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Regulation and Compliance > Federal Regulation > FINRA

FINRA Suspends Broker Who Sold Woodbridge Notes

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The Financial Industry Regulatory Authority suspended a broker for nine months after he sold $625,000 in Woodbridge Group of Companies’ promissory notes to five investors without first seeking approval from Sigma Financial, the firm he was registered with at the time.

Advisor Fredrick M. Randhahn signed a letter of acceptance, waiver and consent on Thursday in which he agreed to the suspension and to pay a $5,000 fine. He also agreed to disgorgement of the nearly $33,200 in commissions he received from the transactions plus interest.

Between June 2016 and September 2017, “Randhahn solicited investors to purchase promissory notes relating to” the Woodbridge Group, a “purported real-estate investment fund,” FINRA said.

The Securities and Exchange Commission found Woodbridge actually operated as a massive Ponzi scheme from July 2012 through December 2017. In October, ex-Woodbridge CEO Robert Shapiro was sentenced to 25 years in prison by a federal judge in Miami for leading the $1.2 billion fraud scheme that hurt some 8,400 investors.

Two of the five investors whom Randhahn sold the $625,000 of Woodbridge notes to were also clients of Sigma, FINRA said, noting that Randhahn also personally invested $125,000 in Woodbridge notes.

He participated in those private securities transactions without providing prior written notice to Sigma, violating FINRA Rules 2010 and 3280.

More Details

After registering with FINRA through Sigma on Jan. 13, 2012, Randhahn stayed with the broker-dealer until his registration was terminated on Aug. 24, 2018. According to the Uniform Termination Notice for Securities Industry Registration filed by Sigma, it discharged Randhahn because it “ha[d] reason to believe the representative sold unapproved investments to customers.”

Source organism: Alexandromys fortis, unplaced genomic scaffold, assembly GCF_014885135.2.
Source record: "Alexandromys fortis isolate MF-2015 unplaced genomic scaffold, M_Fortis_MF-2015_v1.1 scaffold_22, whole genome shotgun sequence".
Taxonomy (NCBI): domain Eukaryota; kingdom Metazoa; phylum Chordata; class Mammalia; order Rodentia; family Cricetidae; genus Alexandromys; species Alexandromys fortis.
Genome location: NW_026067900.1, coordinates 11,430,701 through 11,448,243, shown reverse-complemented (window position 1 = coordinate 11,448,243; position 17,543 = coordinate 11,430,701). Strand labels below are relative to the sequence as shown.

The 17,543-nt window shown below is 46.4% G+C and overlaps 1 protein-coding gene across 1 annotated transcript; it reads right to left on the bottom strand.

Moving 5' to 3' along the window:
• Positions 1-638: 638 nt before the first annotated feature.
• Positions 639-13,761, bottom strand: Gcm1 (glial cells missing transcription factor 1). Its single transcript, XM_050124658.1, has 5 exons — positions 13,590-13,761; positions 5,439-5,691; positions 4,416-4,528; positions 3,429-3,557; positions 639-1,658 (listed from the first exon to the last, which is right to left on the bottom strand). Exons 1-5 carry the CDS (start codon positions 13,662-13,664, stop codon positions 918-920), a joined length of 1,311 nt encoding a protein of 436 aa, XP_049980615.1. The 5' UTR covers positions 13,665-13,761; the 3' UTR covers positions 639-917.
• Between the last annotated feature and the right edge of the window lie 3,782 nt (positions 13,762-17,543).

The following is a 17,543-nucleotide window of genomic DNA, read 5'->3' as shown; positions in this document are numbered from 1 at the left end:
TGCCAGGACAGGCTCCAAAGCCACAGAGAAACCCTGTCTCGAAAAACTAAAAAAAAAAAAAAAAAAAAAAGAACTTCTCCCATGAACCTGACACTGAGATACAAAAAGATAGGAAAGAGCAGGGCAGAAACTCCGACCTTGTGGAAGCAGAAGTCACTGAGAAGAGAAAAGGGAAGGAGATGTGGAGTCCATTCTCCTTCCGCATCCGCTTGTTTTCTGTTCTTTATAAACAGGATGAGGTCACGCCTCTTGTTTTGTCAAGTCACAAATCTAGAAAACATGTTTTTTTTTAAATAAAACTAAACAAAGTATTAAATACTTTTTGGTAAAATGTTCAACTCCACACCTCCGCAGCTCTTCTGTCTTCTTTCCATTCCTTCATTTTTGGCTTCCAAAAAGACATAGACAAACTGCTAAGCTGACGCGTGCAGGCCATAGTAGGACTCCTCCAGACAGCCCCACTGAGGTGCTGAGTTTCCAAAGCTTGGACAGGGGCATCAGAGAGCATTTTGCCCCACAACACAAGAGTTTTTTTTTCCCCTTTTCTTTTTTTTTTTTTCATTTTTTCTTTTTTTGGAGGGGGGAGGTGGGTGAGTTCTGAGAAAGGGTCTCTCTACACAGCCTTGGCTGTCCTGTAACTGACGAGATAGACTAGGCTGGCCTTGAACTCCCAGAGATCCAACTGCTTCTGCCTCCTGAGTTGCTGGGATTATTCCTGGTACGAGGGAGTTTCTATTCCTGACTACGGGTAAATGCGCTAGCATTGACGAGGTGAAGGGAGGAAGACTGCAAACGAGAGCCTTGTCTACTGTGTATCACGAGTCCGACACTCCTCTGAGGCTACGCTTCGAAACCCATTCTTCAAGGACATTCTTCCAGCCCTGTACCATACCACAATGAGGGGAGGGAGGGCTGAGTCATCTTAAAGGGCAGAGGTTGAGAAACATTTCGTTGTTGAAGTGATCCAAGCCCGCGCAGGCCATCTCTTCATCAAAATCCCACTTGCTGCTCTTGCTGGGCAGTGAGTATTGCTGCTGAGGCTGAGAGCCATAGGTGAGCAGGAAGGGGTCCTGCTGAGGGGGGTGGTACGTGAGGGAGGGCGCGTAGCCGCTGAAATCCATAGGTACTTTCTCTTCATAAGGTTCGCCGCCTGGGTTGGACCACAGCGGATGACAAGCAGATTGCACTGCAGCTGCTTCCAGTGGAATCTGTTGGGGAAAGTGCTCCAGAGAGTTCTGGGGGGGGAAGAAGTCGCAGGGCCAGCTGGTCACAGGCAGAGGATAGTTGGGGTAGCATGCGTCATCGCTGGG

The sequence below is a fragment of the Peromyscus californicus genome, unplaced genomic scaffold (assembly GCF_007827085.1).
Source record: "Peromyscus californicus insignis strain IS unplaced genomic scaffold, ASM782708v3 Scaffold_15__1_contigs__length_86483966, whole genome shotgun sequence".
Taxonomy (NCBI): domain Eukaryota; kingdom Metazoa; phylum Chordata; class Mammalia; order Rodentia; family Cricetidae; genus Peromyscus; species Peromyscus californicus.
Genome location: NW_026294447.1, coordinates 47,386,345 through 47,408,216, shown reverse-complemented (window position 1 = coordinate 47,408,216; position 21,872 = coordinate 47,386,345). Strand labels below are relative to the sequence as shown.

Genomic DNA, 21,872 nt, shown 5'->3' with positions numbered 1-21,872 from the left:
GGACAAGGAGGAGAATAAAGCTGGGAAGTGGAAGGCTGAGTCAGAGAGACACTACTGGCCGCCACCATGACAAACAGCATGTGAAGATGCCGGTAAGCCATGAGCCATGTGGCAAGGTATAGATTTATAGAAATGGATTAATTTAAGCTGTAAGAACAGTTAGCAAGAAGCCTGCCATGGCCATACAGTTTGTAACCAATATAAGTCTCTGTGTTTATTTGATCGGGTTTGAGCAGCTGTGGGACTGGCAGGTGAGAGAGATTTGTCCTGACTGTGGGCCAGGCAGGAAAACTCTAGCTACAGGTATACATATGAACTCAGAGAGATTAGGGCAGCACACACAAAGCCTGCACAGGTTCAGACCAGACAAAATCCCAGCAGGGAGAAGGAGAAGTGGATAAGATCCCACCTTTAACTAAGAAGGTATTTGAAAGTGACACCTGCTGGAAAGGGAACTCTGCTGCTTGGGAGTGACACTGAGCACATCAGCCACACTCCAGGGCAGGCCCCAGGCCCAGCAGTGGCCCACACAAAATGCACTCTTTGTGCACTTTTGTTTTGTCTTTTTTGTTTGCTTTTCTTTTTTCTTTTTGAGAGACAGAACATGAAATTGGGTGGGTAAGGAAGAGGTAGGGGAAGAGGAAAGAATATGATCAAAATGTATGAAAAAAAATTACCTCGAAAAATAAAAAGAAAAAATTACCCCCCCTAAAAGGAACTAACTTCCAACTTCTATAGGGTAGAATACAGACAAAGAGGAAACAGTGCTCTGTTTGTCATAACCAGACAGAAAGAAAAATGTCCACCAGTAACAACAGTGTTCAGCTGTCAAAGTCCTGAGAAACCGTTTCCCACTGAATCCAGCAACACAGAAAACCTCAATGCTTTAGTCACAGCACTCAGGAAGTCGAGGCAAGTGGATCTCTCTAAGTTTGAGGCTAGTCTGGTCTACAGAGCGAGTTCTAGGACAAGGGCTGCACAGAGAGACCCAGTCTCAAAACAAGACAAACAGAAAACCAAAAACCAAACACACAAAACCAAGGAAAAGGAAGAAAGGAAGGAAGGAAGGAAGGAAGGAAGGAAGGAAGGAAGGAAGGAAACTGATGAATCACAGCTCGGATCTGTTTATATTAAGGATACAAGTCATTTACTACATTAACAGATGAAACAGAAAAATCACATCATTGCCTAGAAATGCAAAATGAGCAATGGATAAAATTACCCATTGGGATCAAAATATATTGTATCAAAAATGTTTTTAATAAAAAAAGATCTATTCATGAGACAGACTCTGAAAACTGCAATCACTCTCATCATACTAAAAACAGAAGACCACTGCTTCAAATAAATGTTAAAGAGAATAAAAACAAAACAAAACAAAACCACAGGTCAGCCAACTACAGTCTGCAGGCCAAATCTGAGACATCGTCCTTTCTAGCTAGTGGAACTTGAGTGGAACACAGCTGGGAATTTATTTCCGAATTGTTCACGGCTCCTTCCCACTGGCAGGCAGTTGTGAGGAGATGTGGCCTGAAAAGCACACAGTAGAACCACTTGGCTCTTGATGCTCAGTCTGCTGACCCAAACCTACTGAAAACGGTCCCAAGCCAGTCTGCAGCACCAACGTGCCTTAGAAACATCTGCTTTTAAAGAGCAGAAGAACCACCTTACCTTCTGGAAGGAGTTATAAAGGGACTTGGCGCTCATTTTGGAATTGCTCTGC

Randhahn isn’t currently registered or associated with a FINRA member firm. He was still listed Friday as a business consultant for financial consulting firm Upstream Investment Partners on that company’s LinkedIn page, as well as his own. Sigma serves as that firm’s broker dealer, according to Upstream’s website.

But Jon Holmes, a founding partner of Upstream, told ThinkAdvisor: “Fred is no longer affiliated with Upstream or our BD, Sigma Financial.” Holmes didn’t specify when or why the relationship ended. Randhahn and Sigma didn’t immediately respond to requests for comment.

Randhahn has 32 years of experience as an advisor and has been affiliated with a total of seven firms, including Ameriprise Financial, Cigna and Merrill Lynch, according to BrokerCheck. There were no complaints against him until the Sigma termination of August 2018; a customer dispute from Oct. 30, 2018 is still pending.

The client accused Randhahn of selling unapproved investments in 2016 and 2017 that were “high risk and fraudulent,” according to BrokerCheck. The customer requested damages of $400,000.


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